indybest
Finacial products from our partners
Property search
Latest stories from i100
Have you tried new the Independent Digital Edition apps?
Independent Dating
and  

By clicking 'Search' you
are agreeing to our
Terms of Use.

ES Rentals

    iJobs Job Widget
    iJobs Money & Business

    Trainee Recruitment Consultant - Birmingham - Real Staffing

    £18000 - £23000 per annum + Commission: SThree: Real Staffing are currently lo...

    Trust Accountant - Kent

    NEGOTIABLE: Austen Lloyd: TRUST ACCOUNTANT - KENTIf you are a Chartered Accou...

    Graduate Recruitment Consultant - 2013/14 Grads - No Exp Needed

    £18000 - £20000 per annum + OTE £30000: SThree: SThree are a global FTSE 250 b...

    Law Costs

    Highly Competitive Salary: Austen Lloyd: CITY - Law Costs Draftsperson - NICHE...

    Day In a Page

    Italian couples fake UK divorce scam on an ‘industrial scale’

    Welcome to Maidenhead, the divorce capital of... Italy

    A look at the the legal tourists who exploited our liberal dissolution rules
    Tom and Jerry cartoons now carry a 'racial prejudice' warning on Amazon

    Tom and Jerry cartoons now carry a 'racial prejudice' warning on Amazon

    The vintage series has often been criticised for racial stereotyping
    An app for the amorous: Could Good2Go end disputes about sexual consent - without being a passion-killer?

    An app for the amorous

    Could Good2Go end disputes about sexual consent - without being a passion-killer?
    Llansanffraid is now Llansantffraid. Welsh town changes its name, but can you spot the difference?

    Llansanffraid is now Llansantffraid

    Welsh town changes its name, but can you spot the difference?
    Charlotte Riley: At the peak of her powers

    Charlotte Riley: At the peak of her powers

    After a few early missteps with Chekhov, her acting career has taken her to Hollywood. Next up is a role in the BBC’s gangster drama ‘Peaky Blinders’
    She's having a laugh: Britain's female comedians have never had it so good

    She's having a laugh

    Britain's female comedians have never had it so good, says stand-up Natalie Haynes
    Sistine Chapel to ‘sing’ with new LED lights designed to bring Michelangelo’s masterpiece out of the shadows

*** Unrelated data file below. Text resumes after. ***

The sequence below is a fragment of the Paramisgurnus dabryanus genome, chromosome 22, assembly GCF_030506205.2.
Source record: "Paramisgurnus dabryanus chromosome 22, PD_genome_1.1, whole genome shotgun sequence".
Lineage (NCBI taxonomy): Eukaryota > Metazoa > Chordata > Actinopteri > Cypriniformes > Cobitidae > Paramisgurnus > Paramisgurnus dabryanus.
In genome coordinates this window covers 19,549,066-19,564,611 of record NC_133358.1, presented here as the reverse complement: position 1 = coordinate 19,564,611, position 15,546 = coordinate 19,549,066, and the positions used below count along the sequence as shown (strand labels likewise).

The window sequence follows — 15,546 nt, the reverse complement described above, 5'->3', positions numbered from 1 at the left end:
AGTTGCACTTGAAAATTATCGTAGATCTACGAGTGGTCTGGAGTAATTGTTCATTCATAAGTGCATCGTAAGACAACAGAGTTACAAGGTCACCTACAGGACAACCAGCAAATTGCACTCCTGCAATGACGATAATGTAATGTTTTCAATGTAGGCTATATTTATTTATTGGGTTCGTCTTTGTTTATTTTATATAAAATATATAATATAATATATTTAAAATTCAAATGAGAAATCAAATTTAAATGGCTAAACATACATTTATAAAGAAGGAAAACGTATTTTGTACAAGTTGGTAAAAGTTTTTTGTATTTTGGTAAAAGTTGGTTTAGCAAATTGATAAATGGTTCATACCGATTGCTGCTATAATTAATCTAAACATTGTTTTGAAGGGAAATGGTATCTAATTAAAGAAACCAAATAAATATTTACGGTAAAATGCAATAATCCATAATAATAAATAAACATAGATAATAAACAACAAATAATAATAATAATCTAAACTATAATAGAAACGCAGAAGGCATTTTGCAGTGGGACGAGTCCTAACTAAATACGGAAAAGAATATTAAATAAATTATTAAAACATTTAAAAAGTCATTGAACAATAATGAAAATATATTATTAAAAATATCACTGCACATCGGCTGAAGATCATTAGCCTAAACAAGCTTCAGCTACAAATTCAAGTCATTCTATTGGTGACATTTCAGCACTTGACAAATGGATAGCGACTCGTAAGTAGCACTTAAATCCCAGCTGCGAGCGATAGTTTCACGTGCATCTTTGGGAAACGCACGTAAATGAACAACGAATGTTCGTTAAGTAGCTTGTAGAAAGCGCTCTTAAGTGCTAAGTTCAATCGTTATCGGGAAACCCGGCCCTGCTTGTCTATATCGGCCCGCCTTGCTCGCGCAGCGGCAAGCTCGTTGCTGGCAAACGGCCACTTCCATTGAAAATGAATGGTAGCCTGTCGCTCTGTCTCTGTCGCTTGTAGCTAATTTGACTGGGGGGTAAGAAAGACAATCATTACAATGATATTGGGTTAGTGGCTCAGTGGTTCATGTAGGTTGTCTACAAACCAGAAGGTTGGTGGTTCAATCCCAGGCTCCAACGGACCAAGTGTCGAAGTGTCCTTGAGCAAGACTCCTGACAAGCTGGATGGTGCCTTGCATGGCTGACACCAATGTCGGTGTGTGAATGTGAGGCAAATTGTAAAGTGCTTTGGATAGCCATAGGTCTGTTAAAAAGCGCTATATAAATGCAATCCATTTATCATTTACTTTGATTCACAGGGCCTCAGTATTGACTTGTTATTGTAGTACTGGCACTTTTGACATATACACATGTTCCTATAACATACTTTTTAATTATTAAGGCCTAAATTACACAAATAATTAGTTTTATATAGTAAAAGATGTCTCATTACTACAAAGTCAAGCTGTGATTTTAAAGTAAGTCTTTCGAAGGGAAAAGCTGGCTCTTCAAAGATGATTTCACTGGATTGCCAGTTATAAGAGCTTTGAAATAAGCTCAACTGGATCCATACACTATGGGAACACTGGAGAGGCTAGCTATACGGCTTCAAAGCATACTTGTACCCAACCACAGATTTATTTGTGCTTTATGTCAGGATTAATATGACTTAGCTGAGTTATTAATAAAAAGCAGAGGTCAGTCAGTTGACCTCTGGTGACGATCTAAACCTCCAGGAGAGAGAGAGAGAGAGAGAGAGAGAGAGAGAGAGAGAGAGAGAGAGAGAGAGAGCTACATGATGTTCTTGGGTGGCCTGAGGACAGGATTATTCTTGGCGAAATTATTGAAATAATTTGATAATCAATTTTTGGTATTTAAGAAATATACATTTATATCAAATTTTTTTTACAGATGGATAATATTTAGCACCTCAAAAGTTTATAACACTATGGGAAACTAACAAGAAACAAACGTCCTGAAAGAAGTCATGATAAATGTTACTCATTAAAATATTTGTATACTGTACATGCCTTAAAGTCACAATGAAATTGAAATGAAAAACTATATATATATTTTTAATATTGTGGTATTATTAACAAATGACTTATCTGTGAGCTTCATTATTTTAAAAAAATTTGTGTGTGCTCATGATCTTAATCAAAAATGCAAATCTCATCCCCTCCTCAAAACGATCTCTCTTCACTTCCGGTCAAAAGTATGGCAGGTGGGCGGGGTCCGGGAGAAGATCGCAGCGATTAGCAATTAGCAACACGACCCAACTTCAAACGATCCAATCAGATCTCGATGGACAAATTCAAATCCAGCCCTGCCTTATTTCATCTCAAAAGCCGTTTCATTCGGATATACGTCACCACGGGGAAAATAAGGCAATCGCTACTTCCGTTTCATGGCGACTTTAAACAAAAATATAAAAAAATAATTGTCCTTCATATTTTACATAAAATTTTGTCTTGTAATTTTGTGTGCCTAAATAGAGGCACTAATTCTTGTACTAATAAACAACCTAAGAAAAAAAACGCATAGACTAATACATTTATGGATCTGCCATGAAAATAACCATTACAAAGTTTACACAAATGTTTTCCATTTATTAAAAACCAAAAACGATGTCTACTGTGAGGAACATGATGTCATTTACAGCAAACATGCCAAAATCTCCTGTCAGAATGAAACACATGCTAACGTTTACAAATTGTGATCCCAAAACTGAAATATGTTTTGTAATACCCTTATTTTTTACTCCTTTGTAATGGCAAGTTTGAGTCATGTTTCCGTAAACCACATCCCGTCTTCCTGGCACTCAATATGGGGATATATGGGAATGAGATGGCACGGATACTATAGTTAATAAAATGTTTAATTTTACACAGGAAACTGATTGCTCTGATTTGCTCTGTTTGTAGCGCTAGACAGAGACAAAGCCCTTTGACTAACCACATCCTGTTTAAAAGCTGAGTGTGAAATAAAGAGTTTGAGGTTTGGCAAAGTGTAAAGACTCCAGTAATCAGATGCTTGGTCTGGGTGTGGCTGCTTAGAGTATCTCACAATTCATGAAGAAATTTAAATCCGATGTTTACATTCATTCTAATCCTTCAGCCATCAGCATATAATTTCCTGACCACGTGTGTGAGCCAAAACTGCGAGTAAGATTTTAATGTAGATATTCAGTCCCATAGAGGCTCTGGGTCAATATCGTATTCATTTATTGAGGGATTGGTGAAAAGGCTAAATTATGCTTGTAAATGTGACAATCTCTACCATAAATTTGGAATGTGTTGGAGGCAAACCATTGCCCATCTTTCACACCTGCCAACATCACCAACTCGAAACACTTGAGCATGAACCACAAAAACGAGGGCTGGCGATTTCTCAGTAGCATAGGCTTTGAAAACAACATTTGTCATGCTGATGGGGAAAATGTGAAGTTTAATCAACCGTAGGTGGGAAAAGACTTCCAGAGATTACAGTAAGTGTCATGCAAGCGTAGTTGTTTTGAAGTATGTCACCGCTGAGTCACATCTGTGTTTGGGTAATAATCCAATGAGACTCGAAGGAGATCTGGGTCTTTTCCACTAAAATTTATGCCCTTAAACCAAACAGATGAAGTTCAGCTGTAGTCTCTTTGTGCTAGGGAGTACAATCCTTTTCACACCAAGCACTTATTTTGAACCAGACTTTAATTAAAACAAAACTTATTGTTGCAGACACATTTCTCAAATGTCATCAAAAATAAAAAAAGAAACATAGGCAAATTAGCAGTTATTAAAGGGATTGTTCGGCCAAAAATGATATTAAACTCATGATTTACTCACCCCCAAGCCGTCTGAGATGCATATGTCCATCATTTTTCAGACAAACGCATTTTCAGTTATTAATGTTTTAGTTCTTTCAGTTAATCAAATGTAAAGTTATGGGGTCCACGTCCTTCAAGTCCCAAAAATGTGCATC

Let there be light

    Sistine Chapel to ‘sing’ with new LEDs designed to bring Michelangelo’s masterpiece out of the shadows
    Great British Bake Off, semi-final, review: Richard remains the baker to beat

    Tensions rise in Bake Off's pastry week

    Richard remains the baker to beat as Chetna begins to flake
    Paris Fashion Week, spring/summer 2015: Time travel fashion at Louis Vuitton in Paris

    A look to the future

    It's time travel fashion at Louis Vuitton in Paris
    The 10 best bedspreads

    The 10 best bedspreads

    Before you up the tog count on your duvet, add an extra layer and a room-changing piece to your bed this autumn
    Arsenal vs Galatasaray: Five things we learnt from the Emirates

    Arsenal vs Galatasaray

    Five things we learnt from the Gunners' Champions League victory at the Emirates
    Stuart Lancaster’s long-term deal makes sense – a rarity for a decision taken by the RFU

    Lancaster’s long-term deal makes sense – a rarity for a decision taken by the RFU

    This deal gives England a head-start to prepare for 2019 World Cup, says Chris Hewett
    Ebola outbreak: The children orphaned by the virus – then rejected by surviving relatives over fear of infection

    The children orphaned by Ebola...

    ... then rejected by surviving relatives over fear of infection
    Pride: Are censors pandering to homophobia?

    Are censors pandering to homophobia?

    US film censors have ruled 'Pride' unfit for under-16s, though it contains no sex or violence
    The magic of roundabouts

    Lords of the rings

    Just who are the Roundabout Appreciation Society?